In the old days, I thought I’d be devastated when dementia stole my name from mom’s memory. I believed that once my name disappeared, we’d be in dark, ominous territory. The truth is, many other things were far more painful than the day she first lost track of who I was.
Perhaps it was because my name stayed in her mental directory long after the words for shoes, comb, and fork had disappeared. She could still identify me six years past the onset of dementia. It’s also possible that since the emotional value of our relationship was never erased by the disease, the name business began to seem less dire.
The PBS program, The Forgetting, reminds caregivers that “recognition is more than a name.” It “isn’t a measurement of how important you are to the person” — it’s simply a function of which neurons still work. While I’m a bit sad that she forgot the name she chose so carefully in the months before I was born, she still seems to absorb the essence of me in a very comforting way. Given the choice of being known by a name — which is all that most people will recall about us — or being recognized for your character and how you make someone feel, I guess I prefer the latter. It’s a sign of deep connection and real love.
People probably think I’m nuts when I laugh about how my mom loves to walk with my sister and me, not realizing we are her grown children. She’s like a drunken sailor who can’t say who’s holding her hand, but feels sure that the odds of having a good time increase in our presence. That may sound crude, but I feel I must be grateful for small things that keep joy in our relationship. As the authors of The 36 Hour Day point out, “a dementing illness does not suddenly end a person’s capacity to experience love or joy, nor does it end their ability to laugh”.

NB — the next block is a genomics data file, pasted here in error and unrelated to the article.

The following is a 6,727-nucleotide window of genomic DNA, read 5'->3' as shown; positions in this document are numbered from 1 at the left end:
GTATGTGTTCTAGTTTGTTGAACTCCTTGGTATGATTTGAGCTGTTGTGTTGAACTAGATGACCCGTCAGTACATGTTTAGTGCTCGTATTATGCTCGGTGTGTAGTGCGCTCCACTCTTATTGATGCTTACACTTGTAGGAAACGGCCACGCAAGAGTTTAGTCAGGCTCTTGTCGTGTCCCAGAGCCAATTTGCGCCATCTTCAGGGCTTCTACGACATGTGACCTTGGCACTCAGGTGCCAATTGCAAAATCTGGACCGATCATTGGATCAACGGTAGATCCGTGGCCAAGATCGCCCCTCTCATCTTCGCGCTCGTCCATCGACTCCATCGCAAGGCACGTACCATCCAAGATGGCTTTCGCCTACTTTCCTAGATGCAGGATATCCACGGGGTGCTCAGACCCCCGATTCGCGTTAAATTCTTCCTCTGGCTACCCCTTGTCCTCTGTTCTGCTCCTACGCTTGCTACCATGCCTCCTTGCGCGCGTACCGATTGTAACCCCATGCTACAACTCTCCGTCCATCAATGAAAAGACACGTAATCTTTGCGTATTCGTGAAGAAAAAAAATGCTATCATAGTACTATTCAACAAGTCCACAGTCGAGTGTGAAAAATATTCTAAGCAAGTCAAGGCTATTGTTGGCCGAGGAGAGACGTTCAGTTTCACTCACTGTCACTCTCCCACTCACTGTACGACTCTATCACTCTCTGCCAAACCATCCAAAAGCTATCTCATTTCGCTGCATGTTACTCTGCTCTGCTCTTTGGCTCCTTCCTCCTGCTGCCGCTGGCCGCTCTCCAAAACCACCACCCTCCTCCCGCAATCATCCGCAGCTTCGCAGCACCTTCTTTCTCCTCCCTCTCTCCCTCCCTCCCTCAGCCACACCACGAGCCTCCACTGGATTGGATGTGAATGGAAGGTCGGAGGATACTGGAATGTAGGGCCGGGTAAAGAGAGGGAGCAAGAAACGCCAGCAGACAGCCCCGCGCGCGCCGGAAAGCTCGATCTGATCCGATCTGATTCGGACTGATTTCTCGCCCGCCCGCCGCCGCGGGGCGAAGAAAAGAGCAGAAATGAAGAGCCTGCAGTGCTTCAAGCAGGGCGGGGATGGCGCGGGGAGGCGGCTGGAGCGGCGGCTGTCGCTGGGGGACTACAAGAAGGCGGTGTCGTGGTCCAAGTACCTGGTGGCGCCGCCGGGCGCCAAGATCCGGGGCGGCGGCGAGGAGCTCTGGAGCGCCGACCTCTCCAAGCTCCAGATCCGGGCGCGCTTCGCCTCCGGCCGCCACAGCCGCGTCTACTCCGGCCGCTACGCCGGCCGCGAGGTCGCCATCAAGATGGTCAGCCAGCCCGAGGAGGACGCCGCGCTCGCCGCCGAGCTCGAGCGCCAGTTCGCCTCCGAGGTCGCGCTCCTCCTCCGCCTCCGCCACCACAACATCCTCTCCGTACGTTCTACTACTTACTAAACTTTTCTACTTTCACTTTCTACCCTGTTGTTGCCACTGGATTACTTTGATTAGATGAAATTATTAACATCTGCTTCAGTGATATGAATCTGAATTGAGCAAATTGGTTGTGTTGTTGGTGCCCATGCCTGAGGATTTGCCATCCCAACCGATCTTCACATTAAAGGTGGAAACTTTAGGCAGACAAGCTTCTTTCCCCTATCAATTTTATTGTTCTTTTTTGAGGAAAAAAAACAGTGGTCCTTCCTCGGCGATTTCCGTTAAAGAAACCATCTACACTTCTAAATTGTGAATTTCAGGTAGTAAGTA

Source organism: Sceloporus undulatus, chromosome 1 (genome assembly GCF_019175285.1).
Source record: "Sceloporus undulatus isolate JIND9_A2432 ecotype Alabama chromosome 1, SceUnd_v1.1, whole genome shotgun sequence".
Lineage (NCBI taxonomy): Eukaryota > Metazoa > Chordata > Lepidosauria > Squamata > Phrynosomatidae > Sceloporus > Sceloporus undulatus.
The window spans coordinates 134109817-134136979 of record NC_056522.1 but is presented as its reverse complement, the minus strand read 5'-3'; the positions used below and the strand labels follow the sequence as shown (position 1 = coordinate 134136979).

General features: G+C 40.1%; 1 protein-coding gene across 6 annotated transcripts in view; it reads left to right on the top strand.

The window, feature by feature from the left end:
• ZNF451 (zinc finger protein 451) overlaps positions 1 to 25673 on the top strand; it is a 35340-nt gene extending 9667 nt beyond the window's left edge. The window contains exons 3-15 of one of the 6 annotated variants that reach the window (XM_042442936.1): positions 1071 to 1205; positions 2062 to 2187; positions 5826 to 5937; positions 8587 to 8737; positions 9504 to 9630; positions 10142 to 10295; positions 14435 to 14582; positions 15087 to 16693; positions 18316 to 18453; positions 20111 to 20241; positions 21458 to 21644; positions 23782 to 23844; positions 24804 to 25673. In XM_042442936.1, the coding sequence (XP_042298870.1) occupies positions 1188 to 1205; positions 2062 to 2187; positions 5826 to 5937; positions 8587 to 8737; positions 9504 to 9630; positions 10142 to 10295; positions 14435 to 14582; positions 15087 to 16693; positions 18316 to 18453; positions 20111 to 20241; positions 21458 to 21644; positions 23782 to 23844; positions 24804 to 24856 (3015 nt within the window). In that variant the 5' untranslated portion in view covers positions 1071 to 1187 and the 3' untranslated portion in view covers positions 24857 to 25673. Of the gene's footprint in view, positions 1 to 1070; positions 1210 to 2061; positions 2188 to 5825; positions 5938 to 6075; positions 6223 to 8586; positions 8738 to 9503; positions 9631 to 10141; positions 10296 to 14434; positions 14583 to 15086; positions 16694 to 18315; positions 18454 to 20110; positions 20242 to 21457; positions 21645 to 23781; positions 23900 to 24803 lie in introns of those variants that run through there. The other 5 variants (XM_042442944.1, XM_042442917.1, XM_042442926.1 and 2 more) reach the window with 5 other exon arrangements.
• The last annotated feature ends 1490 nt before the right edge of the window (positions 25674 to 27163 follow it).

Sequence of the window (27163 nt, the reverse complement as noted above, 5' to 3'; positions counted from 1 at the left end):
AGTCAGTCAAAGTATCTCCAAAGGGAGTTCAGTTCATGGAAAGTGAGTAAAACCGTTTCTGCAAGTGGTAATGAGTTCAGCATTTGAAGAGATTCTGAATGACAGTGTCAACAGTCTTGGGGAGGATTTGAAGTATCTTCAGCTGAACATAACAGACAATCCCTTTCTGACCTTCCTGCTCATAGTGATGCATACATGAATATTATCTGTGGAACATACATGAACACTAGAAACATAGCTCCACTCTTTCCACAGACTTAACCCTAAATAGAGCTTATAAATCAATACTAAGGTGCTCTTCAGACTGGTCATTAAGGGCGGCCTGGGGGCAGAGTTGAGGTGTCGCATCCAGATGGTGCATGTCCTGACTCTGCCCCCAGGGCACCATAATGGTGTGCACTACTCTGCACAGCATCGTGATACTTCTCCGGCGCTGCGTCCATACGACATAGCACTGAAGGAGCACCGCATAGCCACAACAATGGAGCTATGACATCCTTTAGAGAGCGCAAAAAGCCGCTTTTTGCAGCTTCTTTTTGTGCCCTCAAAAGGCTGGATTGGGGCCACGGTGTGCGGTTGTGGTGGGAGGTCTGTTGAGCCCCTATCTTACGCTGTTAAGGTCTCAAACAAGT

It’s one of the few truths of dementia that actually add a bit of sweetness to life.
I’m not young, but there’s a happy kid inside me. The color and noise of fireworks still brings thrills. Mom could not attend the 4th of July spectacle this year. But the rockets’ red glare made me oddly happy about past actions we took to help Mom enjoy life — despite dementia.
It was only two years ago that my sister and I took great pains to haul Mom to the Stroudsburg fireworks. We’d never seen them in that town before and we wanted to arrive early. So we decided to skip the backyard barbecue idea and let a French restaurant serve Mom her favorite holiday food — salmon. It doesn’t sound very patriotic, but it made her awfully happy.
In those days, she was still walking well. We helped her along while dragging lawn chairs through crowds of restless kids and tired parents. I’m not sure she even realized why we were marching across the town. But she did it with a smile.
Although Mom still understood plenty, we were just beginning to comprehend how this disease would alter her and what that would mean to our family. Tough as it was to address her growing needs, I could see that the future would hold even more hurdles that could limit her social activity. The Stroudsburg fireworks were an early shot in a long campaign to take Mom everywhere, protect her remaining skills, and fill ourselves with memories of her doing things she loved.
Events like these were worth every bit of stress, sweat, and aggravation. It was worth choking on the second hand smoke of careless teenagers and walking for an eternity to get a good viewing spot. Until the first giant bloom of color spread across the sky, I don’t think she knew how our fireworks extravaganza would end. But after one radiant flower exploded she was delighted as a joyful kid by the sparkles above us.
These memories illustrate a point that’s key for families just entering the labyrinth of this disease. Don’t let your loved one’s awkward mobility — or your private worry about reactions from strangers — keep you from offering them every kind of fun they can manage. The number of good family memories you can store up is limited only by your determination to make them happen. Time moves faster than you can imagine from where you sit today. Plan, sweat, slog, and enjoy all that’s good while it’s still within your power.